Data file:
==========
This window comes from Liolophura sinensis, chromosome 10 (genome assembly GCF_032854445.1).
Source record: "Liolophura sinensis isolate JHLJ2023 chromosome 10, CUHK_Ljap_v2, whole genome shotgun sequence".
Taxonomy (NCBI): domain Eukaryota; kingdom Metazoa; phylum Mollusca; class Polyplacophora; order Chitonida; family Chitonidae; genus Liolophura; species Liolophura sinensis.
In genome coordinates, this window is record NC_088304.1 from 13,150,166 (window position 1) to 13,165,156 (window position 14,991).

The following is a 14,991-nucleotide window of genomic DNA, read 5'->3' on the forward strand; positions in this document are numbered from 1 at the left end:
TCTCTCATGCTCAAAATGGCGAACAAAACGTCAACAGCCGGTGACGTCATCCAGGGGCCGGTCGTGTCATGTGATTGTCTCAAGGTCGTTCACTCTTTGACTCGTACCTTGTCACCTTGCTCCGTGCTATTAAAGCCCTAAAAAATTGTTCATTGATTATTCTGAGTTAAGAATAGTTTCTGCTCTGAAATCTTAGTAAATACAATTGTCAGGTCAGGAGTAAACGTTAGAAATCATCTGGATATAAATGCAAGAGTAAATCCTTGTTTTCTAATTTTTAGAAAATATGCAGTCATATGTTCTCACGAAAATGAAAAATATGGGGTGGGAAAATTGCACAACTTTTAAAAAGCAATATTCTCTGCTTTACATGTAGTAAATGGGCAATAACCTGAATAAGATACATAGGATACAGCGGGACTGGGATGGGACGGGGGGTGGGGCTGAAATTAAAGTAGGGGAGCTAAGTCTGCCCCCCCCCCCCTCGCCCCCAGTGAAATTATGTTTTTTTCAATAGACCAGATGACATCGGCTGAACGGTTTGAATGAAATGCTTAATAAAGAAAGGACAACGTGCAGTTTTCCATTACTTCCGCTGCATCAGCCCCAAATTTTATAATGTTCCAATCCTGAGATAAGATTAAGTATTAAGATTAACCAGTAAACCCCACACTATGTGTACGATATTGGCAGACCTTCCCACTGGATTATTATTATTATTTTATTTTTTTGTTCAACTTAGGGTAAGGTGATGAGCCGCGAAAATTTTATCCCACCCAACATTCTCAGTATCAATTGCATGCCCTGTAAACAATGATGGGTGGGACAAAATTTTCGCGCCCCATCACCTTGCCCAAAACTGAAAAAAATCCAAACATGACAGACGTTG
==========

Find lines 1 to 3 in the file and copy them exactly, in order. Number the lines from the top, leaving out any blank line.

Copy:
This window comes from Liolophura sinensis, chromosome 10 (genome assembly GCF_032854445.1).
Source record: "Liolophura sinensis isolate JHLJ2023 chromosome 10, CUHK_Ljap_v2, whole genome shotgun sequence".
Taxonomy (NCBI): domain Eukaryota; kingdom Metazoa; phylum Mollusca; class Polyplacophora; order Chitonida; family Chitonidae; genus Liolophura; species Liolophura sinensis.